Thanks again for always answering my questions, as compromised as my hi-fi situation has been. Thanks so much for your reply. My plan is to try add coins to the actual weight itself first and dial back the actual weight, seeking to find the exact point where the distortion stops and therefore where the stylus begins to sit in the groove. Time to start saving money for the new turntable…. My head shell is 14 gm weight designed for the turntable tonearm without cartridge, A headshell with a lesser weight would require me to make changes to my system each time i use a different cartridge; that is why I have more than one of the same weight headshell for other cartridges i use.
Adding weight removed the problems and made the sound richer. Do you know of any safe way I can add weight to my tonearm without doing something damaging to my records? I consulted a friend with 30 years of hiFi knowledge more than me, and his comments are as follows:. If increased tracking weight removes sibilance then it shows the cause of the problem is the stylus not seating properly in the groove.
The usual causes of this problem, assuming the tracking weight was set within the cartridge parameters before the coin was added, are a grossly worn stylus or worn cartridge suspension. Up to you but at some point the trade off is accelerated wear to valuable LPs and further damage to the cartridge, against the cost of replacement to the present cartridge and stylus.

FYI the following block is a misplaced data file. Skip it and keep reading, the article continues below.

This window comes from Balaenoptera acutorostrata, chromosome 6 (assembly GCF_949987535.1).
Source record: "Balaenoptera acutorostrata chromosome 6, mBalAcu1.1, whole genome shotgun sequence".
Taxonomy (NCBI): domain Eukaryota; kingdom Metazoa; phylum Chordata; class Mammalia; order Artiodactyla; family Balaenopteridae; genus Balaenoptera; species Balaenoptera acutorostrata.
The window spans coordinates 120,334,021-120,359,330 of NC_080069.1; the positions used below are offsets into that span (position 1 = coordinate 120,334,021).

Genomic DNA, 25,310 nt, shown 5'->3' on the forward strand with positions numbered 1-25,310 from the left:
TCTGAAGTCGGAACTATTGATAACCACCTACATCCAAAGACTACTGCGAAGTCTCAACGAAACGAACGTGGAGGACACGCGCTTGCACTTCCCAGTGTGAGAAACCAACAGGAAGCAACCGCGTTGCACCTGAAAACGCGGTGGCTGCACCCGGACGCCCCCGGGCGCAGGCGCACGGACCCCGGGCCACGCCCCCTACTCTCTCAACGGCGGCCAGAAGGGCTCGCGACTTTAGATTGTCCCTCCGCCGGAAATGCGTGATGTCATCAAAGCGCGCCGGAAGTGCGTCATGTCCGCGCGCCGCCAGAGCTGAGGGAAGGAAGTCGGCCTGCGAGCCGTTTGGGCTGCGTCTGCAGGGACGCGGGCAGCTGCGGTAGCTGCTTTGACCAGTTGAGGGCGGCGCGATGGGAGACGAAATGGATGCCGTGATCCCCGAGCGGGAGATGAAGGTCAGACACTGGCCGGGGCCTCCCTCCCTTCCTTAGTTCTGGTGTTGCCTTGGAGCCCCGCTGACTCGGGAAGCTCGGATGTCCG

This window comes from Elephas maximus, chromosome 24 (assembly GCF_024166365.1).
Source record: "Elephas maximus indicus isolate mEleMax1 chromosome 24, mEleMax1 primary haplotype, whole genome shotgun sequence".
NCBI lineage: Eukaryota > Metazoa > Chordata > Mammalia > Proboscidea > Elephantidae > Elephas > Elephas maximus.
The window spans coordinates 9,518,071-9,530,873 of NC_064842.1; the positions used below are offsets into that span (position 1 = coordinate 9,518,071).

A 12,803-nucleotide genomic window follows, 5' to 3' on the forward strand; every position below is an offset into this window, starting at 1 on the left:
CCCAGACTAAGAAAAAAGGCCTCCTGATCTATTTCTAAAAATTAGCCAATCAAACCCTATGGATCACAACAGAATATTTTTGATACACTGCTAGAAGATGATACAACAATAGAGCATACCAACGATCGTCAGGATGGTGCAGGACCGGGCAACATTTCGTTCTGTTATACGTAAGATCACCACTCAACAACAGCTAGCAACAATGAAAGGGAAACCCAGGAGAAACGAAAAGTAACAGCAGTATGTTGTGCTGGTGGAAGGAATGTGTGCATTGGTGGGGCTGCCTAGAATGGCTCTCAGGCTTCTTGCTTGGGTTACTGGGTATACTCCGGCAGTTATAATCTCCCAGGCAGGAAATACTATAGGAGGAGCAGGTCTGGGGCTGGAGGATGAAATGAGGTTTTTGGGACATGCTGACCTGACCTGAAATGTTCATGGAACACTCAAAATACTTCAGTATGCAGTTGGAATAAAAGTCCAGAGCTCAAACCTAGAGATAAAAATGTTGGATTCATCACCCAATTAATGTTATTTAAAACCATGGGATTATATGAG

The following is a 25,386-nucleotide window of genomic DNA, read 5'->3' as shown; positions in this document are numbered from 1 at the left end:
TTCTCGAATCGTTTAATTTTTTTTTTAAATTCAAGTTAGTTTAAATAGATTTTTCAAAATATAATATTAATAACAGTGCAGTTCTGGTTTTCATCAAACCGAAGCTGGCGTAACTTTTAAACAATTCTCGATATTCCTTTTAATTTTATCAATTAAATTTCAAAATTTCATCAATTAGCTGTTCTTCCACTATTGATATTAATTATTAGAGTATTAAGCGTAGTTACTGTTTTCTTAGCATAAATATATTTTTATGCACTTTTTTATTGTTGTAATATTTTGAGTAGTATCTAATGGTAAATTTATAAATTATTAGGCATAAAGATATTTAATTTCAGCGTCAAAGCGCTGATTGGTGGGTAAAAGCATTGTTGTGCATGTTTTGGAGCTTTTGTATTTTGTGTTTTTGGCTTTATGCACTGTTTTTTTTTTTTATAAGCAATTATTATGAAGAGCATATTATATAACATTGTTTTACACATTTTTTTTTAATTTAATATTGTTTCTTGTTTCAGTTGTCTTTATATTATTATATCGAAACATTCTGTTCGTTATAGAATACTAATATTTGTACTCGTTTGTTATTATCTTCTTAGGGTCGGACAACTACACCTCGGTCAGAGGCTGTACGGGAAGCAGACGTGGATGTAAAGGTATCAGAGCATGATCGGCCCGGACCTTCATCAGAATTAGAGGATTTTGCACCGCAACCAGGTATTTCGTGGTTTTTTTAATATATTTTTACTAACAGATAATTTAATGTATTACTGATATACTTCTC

The raising of the tonearm height is to make proper clearance of the stylus from the record surface when in the raised position to compensate for the extra weight that is now between cartridge and the headshell, the cartridge would be lower set in the headshell and closer to the record surface when resting in the up position over the record surface, these adjustments become necessary when adding more weight to a headshell. The need to re balance the tonearm and, adjust to the correct stylus pressure to that of the manufacturers optimum tracking for your cartridge it should track well and properly and your sound should be good.
I mean not be getting the right tracking weight and maybe never will. Obviously I am not dealing with a fine piece of equipment here. Thanks again for lending an ear. Your advice has been spot on, regardless of your knowledge of this equipment. The VTA is usually a helical screw action which enables the whole pivot point of the arm to be raised and lowered in order to get the arm parallel with the surface of the record. There will be a another small screw of some type which fixes the position you have settled on as most pleasing.